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What are the pain and symptoms associated with the tibialis anterior muscle?
- Pain in the big toe
- Pain in the front of the ankle going up the front of the shin
- Walking makes pain in the toe, ankle and shin worse
- Occasionally there will be swelling of the shin bone
- Can contribute to shin splints
- Can be a cause of weak ankles
- Can contribute to drop foot which can cause tripping and falling
Where is the tibialis anterior muscle?
The tibialis anterior lies along the outside of the shinbone (tibia). The muscle attaches to the top of the shinbone and descends down the leg, following the outside of the bone. The muscle’s tendon crosses the top of the foot by the inside ankle and connects to two bones (medial cuneiform and first metatarsal) on the bottom of the foot.
What movements does the tibialis anterior control?
- Turns the bottom of the foot inward
- Bends the foot up toward the body via the ankle
Activities that cause tibialis anterior muscle pain and symptoms:
- Running or walking on uneven ground
- Toe tripping
- Shin splints
- Sitting with with feet tucked back under the chair
- Muscle often becomes painful after an ankle sprain
- Long drives with your foot constantly pressing the accelerator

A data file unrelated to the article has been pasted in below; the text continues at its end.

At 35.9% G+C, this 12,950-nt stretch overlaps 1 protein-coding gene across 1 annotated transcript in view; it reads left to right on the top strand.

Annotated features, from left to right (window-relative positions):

TWD Recommends: Full Foot Compression Socks
Shin splints and sore shins can make walking, running, and standing uncomfortable and painful. Physix Gear Compression Socks provide compression and support for the foot, ankle, shin, and calf. Support and compression of the foot and ankle as well as the lower leg can be beneficial to sore shins and shin splints.
You use the tibialis anterior muscle when you turn the bottom of your foot inward and when you bend your foot up toward your body.
Interesting facts about the tibialis anterior muscle:
- Trigger points and a tight shortened tibialis anterior can make it difficult to pick up the foot and can contribute to ‘tripping over your own feet’.
- Pain from trigger points in the tibialis anterior is sometimes diagnosed as gout or turf toe.
- Is often the primary cause of "growing" pains in the feet and ankles of children.
Clinical diagnoses to which the tibialis anterior muscle symptoms may contribute:
- L4 or L5 radiculopathy
- Anterior compartment syndrome
- Shin splints
- Diabetic neuropathy
- Hammer toe
- Claw toes
- Turf toe
- Foot drop
Other muscles that should be considered and examined in conjunction with the tibialis anterior muscles:
TWD Recommends: Lower Leg and Foot Stretcher
Sore shins or calves? Feel as if shin splints are coming on? The ProStretch Calf Stretcher & Foot Rocker can help! The stretcher/rocker stretches and helps to relax most of the muscles in the lower leg and foot. Used by physical therapists to treat sore shins and calves as well as foot pain and planter fasciitis.
Satellite trigger points associated with the tibialis anterior: